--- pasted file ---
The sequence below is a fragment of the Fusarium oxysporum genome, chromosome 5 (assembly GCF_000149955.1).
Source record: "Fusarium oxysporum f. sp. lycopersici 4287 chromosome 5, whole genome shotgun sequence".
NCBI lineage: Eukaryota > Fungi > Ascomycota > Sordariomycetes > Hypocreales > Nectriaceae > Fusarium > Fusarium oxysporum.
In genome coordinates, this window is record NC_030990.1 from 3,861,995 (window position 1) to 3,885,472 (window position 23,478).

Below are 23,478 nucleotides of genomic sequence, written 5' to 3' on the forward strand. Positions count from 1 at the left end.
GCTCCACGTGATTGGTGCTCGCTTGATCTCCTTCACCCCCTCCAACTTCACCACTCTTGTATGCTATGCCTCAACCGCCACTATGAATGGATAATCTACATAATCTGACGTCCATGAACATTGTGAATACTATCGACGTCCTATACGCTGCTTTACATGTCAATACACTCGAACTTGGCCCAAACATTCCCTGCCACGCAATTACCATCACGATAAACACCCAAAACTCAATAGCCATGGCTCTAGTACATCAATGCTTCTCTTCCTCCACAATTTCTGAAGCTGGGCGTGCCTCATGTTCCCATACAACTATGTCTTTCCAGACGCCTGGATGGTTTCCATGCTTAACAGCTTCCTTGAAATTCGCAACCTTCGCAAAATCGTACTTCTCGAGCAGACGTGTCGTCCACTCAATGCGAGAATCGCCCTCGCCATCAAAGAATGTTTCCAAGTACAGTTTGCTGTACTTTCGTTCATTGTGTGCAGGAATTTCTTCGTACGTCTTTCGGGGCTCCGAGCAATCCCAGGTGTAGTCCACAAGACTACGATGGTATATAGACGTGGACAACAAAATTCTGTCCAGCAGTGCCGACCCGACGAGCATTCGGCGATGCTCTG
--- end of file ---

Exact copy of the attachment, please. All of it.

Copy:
The sequence below is a fragment of the Fusarium oxysporum genome, chromosome 5 (assembly GCF_000149955.1).
Source record: "Fusarium oxysporum f. sp. lycopersici 4287 chromosome 5, whole genome shotgun sequence".
NCBI lineage: Eukaryota > Fungi > Ascomycota > Sordariomycetes > Hypocreales > Nectriaceae > Fusarium > Fusarium oxysporum.
In genome coordinates, this window is record NC_030990.1 from 3,861,995 (window position 1) to 3,885,472 (window position 23,478).

Below are 23,478 nucleotides of genomic sequence, written 5' to 3' on the forward strand. Positions count from 1 at the left end.
GCTCCACGTGATTGGTGCTCGCTTGATCTCCTTCACCCCCTCCAACTTCACCACTCTTGTATGCTATGCCTCAACCGCCACTATGAATGGATAATCTACATAATCTGACGTCCATGAACATTGTGAATACTATCGACGTCCTATACGCTGCTTTACATGTCAATACACTCGAACTTGGCCCAAACATTCCCTGCCACGCAATTACCATCACGATAAACACCCAAAACTCAATAGCCATGGCTCTAGTACATCAATGCTTCTCTTCCTCCACAATTTCTGAAGCTGGGCGTGCCTCATGTTCCCATACAACTATGTCTTTCCAGACGCCTGGATGGTTTCCATGCTTAACAGCTTCCTTGAAATTCGCAACCTTCGCAAAATCGTACTTCTCGAGCAGACGTGTCGTCCACTCAATGCGAGAATCGCCCTCGCCATCAAAGAATGTTTCCAAGTACAGTTTGCTGTACTTTCGTTCATTGTGTGCAGGAATTTCTTCGTACGTCTTTCGGGGCTCCGAGCAATCCCAGGTGTAGTCCACAAGACTACGATGGTATATAGACGTGGACAACAAAATTCTGTCCAGCAGTGCCGACCCGACGAGCATTCGGCGATGCTCTG